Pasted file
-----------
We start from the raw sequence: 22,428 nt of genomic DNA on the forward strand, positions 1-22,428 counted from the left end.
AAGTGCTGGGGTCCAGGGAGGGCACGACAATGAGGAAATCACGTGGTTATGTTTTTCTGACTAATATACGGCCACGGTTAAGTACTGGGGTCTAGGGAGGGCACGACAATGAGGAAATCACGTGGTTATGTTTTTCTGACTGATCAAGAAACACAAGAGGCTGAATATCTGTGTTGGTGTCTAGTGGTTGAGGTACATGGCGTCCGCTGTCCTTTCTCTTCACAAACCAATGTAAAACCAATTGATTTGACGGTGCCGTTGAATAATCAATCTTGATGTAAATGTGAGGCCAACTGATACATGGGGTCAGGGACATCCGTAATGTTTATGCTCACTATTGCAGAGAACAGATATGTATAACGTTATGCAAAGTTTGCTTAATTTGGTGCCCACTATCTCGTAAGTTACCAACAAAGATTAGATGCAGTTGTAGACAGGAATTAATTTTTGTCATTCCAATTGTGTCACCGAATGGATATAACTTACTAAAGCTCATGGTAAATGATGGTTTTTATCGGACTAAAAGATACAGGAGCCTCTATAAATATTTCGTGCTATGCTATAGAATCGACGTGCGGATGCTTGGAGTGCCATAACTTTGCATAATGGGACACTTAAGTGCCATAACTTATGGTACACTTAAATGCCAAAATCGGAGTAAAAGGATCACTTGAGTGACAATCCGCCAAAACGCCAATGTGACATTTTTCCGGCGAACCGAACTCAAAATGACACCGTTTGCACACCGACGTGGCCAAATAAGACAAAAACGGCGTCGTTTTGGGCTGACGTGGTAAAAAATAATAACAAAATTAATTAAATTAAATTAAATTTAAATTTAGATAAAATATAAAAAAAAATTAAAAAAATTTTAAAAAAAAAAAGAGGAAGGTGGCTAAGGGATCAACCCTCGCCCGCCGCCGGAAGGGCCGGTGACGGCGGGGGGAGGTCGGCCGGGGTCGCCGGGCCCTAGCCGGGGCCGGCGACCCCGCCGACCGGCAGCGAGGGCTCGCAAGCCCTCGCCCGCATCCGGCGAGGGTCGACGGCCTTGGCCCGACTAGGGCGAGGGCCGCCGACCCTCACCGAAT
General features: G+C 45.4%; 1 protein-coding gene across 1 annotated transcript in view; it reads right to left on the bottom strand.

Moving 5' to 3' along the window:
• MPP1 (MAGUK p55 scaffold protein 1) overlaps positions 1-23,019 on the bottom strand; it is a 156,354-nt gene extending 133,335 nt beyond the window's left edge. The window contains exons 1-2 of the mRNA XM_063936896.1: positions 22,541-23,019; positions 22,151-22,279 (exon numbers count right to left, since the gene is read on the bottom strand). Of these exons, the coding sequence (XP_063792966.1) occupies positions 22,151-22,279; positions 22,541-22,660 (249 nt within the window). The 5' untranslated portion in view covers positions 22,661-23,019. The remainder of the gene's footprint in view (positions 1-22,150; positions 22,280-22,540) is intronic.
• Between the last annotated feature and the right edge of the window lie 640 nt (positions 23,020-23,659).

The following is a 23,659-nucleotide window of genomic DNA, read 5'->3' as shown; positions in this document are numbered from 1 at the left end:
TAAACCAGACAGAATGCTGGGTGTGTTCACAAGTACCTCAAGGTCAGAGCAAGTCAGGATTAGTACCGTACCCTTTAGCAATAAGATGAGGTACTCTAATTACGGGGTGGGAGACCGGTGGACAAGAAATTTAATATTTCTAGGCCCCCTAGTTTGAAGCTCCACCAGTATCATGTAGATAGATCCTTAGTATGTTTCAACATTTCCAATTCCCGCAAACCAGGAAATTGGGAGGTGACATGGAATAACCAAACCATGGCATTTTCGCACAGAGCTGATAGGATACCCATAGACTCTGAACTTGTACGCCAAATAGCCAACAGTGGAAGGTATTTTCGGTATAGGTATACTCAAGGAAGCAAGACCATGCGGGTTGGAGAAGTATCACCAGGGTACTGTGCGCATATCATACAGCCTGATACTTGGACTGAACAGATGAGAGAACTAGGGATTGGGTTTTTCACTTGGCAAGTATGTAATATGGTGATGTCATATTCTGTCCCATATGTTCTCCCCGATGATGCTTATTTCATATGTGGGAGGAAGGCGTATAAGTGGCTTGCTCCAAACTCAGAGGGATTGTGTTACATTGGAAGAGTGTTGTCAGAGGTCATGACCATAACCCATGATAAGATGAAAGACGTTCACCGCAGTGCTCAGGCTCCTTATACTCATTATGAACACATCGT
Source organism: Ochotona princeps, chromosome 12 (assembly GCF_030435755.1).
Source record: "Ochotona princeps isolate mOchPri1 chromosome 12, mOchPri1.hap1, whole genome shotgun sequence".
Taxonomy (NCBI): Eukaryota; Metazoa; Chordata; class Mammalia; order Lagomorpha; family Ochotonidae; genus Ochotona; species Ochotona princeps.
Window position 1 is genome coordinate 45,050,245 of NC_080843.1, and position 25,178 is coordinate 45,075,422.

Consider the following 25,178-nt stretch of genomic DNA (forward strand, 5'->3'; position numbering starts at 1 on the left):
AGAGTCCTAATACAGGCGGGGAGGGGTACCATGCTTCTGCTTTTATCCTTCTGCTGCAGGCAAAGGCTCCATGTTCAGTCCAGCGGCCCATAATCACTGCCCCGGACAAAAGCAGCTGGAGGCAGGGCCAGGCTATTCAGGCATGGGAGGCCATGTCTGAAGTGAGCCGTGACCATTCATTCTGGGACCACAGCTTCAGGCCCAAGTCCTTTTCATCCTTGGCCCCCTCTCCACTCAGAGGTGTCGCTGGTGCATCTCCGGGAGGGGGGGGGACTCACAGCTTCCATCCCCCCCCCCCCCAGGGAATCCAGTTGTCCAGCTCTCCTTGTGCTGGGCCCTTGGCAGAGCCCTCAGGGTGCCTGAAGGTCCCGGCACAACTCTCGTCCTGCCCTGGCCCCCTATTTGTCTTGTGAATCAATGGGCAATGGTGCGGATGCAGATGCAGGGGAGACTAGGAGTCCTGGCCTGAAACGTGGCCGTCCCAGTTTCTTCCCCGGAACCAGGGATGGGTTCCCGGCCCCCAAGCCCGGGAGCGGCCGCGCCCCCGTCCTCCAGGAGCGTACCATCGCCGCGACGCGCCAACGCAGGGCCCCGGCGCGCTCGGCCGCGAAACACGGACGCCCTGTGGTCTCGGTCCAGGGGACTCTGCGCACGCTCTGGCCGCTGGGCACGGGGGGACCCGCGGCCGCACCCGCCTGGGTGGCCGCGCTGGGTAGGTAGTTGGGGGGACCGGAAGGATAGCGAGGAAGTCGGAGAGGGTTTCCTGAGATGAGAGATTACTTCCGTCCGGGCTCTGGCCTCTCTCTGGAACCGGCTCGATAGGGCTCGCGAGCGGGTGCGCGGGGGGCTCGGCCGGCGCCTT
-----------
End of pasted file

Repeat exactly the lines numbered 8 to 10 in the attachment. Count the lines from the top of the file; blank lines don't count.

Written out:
TAAACCAGACAGAATGCTGGGTGTGTTCACAAGTACCTCAAGGTCAGAGCAAGTCAGGATTAGTACCGTACCCTTTAGCAATAAGATGAGGTACTCTAATTACGGGGTGGGAGACCGGTGGACAAGAAATTTAATATTTCTAGGCCCCCTAGTTTGAAGCTCCACCAGTATCATGTAGATAGATCCTTAGTATGTTTCAACATTTCCAATTCCCGCAAACCAGGAAATTGGGAGGTGACATGGAATAACCAAACCATGGCATTTTCGCACAGAGCTGATAGGATACCCATAGACTCTGAACTTGTACGCCAAATAGCCAACAGTGGAAGGTATTTTCGGTATAGGTATACTCAAGGAAGCAAGACCATGCGGGTTGGAGAAGTATCACCAGGGTACTGTGCGCATATCATACAGCCTGATACTTGGACTGAACAGATGAGAGAACTAGGGATTGGGTTTTTCACTTGGCAAGTATGTAATATGGTGATGTCATATTCTGTCCCATATGTTCTCCCCGATGATGCTTATTTCATATGTGGGAGGAAGGCGTATAAGTGGCTTGCTCCAAACTCAGAGGGATTGTGTTACATTGGAAGAGTGTTGTCAGAGGTCATGACCATAACCCATGATAAGATGAAAGACGTTCACCGCAGTGCTCAGGCTCCTTATACTCATTATGAACACATCGT
Source organism: Ochotona princeps, chromosome 12 (assembly GCF_030435755.1).
Source record: "Ochotona princeps isolate mOchPri1 chromosome 12, mOchPri1.hap1, whole genome shotgun sequence".